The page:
U.S. Wind Industry Fast Facts

 

The U.S. wind industry represents not only a large market for wind power capacity installations but also a growing market for American manufacturing. The following statistics provide a snapshot of the U.S. wind industry:

Total U.S. utility-scale wind power capacity, through the second quarter of 2014: 61,946 MW

 

U.S. wind power capacity installed during the first half of 2014: 835 MW

 

U.S. wind power capacity under construction as of the first half of 2014: 14,000 MW

 

U.S. wind power capacity installed in previous years (including small wind turbines):

2013: 1,084 MW

2012: 13,131 MW

2011: 6,810 MW

2010: 5,216 MW

2009: 10,010 MW

2008: 8,366 MW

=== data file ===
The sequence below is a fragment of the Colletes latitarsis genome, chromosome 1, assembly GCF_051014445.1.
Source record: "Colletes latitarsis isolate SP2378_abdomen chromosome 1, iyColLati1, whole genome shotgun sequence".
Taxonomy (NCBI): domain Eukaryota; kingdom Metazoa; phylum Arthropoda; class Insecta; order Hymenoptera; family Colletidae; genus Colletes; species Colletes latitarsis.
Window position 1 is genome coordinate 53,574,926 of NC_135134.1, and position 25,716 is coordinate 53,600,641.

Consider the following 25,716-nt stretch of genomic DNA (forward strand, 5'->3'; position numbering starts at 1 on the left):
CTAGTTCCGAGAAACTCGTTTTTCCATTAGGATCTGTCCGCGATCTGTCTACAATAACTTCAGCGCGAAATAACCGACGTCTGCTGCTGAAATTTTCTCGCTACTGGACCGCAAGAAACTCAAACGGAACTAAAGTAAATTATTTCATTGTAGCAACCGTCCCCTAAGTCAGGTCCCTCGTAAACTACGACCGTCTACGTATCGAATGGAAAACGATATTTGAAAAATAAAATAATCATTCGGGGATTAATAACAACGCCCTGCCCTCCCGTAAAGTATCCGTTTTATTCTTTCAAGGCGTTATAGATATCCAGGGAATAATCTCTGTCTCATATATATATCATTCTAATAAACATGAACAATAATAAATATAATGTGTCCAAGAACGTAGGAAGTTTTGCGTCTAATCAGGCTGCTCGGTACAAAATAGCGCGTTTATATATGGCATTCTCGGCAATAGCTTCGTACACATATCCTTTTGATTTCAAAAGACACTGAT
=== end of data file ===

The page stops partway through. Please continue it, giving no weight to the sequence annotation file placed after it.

2007: 5,258 MW

 

Number of states with utility-scale wind installations by the end of 2013: 39 plus Puerto Rico

 

U.S. wind resource potential, onshore: 10,400,000 MW (Source: NREL)

 

U.S. wind resource potential, offshore: 4,150,000 MW (Source: NREL)

 

Top five states with wind power capacity installed through the first half of 2014:

  1. Texas: 12,753 MW
  2. California: 5,829 MW
  3. Iowa: 5,177 MW
  4. Illinois: 3,568 MW
  5. Oregon: 3,153 MW

 

As of the first quarter in 2013, the United States reached 60,009 MW, or 60 gigawatts (GW), of installed wind capacity. What does 60 GW mean?

  • It powers the equivalent of 14.7 million American homes, or the number of homes in Colorado, Iowa, Maryland, Michigan, Nevada and Ohio combined.
  • It represents $120 billion of investment in the U.S.
  • It provides electricity generation equivalent to 14 nuclear power plants or 52 coal plants.
  • Each year, wind energy produces electricity equivalent to burning 320 million barrels of oil.
  • It avoids 95.9 million tons of CO2, or roughly 4.2% of the CO2 emissions of the entire power sector. This CO2 avoidance is the same as taking 17.5 million cars off the road.
  • It avoids the consumption of 36.6 billion gallons of water annually.